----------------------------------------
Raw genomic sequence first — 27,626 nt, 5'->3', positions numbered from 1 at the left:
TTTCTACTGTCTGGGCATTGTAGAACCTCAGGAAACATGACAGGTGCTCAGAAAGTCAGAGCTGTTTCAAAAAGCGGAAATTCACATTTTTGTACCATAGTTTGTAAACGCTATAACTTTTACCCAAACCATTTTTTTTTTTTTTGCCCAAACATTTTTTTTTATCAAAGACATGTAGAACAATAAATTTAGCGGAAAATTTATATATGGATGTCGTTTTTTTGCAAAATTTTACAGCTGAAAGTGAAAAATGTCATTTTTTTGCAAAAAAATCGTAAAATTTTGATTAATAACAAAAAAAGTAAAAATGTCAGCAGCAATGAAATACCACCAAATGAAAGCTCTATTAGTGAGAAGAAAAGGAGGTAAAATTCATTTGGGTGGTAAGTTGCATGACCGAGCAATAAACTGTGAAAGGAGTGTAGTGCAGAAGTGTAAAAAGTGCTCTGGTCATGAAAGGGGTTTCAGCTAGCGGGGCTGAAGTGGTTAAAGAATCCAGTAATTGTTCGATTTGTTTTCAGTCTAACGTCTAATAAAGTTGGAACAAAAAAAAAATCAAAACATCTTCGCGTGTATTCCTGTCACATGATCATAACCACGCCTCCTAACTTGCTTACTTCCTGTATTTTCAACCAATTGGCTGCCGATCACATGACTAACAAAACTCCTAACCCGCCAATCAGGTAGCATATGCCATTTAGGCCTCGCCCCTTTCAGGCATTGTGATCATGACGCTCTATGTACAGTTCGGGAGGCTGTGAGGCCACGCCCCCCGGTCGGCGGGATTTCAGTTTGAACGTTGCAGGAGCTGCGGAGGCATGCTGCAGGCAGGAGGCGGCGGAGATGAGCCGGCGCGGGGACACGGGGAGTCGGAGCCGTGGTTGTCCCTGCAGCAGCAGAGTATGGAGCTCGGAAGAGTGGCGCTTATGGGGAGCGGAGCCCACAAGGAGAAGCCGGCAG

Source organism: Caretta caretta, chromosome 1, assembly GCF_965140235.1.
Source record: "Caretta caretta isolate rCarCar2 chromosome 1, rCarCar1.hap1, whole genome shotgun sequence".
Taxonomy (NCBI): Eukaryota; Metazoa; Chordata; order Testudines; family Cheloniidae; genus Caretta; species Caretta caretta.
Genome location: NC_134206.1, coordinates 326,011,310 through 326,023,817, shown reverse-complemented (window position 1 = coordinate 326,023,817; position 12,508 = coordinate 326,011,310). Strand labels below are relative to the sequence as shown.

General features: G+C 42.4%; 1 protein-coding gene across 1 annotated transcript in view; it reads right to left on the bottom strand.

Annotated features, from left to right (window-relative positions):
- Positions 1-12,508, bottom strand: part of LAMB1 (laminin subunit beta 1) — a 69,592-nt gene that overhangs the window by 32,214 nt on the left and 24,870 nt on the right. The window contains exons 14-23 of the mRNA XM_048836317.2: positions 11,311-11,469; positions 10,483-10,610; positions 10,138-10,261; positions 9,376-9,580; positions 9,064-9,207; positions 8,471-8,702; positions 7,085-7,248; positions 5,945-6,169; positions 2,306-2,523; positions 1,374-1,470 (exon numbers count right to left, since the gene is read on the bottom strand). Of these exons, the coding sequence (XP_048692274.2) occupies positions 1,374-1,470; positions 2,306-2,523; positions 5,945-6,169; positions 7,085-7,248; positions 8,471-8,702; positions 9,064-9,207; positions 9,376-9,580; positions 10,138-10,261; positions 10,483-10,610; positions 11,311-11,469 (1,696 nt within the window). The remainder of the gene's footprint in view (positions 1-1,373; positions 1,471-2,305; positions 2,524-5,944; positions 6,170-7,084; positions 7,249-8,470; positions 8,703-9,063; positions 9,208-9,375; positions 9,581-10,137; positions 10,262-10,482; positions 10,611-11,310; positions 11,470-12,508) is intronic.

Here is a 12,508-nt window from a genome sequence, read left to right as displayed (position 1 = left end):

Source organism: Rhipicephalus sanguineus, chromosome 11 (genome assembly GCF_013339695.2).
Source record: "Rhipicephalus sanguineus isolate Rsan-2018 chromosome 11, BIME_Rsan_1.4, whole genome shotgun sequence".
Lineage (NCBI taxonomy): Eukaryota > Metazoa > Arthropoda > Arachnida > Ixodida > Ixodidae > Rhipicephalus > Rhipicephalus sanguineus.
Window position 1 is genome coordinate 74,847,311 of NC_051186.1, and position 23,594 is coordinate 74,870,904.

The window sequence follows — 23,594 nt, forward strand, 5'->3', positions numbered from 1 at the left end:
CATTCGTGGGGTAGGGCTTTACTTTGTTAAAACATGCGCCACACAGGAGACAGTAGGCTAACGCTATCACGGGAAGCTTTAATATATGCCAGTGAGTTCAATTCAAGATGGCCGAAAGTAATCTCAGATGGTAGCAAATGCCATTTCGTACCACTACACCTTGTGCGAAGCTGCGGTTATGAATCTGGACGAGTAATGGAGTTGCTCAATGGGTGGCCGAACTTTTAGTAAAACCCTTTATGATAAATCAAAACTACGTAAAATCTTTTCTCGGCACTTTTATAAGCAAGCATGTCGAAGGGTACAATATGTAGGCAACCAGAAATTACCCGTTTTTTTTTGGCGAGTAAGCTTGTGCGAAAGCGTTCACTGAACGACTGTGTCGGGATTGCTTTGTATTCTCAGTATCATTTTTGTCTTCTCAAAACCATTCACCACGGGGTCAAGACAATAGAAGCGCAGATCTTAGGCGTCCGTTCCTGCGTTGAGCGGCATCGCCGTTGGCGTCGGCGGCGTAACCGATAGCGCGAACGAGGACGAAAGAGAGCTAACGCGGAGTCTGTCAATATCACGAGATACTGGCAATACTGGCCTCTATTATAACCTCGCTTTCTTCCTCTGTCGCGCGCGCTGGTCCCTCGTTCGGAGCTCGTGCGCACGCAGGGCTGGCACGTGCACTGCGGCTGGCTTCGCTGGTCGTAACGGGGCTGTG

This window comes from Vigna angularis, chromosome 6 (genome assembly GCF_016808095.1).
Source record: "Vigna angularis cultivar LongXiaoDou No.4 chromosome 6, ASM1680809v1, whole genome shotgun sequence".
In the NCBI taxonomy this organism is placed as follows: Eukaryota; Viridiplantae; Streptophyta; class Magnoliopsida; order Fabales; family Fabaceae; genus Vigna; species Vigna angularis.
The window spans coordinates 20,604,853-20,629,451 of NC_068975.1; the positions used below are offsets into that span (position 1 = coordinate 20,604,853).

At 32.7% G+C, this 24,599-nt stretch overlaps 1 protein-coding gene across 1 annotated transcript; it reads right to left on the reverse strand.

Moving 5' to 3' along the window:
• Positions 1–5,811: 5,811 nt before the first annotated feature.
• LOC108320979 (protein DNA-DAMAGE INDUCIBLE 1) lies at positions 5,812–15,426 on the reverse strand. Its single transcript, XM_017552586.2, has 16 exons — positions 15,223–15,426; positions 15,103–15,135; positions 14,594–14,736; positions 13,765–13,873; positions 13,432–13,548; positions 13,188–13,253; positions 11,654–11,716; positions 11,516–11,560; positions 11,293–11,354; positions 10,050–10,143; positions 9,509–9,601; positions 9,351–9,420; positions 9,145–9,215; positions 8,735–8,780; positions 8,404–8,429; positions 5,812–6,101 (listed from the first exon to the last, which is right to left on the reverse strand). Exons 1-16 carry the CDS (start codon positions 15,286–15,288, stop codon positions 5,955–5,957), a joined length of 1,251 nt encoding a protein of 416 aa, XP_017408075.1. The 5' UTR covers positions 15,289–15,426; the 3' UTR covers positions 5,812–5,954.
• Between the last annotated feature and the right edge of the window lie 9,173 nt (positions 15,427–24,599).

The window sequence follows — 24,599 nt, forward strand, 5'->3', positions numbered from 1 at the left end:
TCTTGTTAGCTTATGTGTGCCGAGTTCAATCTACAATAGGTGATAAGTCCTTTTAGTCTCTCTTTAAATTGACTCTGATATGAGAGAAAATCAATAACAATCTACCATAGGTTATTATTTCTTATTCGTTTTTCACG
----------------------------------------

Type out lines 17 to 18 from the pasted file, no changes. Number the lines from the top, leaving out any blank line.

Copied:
This window comes from Vigna angularis, chromosome 6 (genome assembly GCF_016808095.1).
Source record: "Vigna angularis cultivar LongXiaoDou No.4 chromosome 6, ASM1680809v1, whole genome shotgun sequence".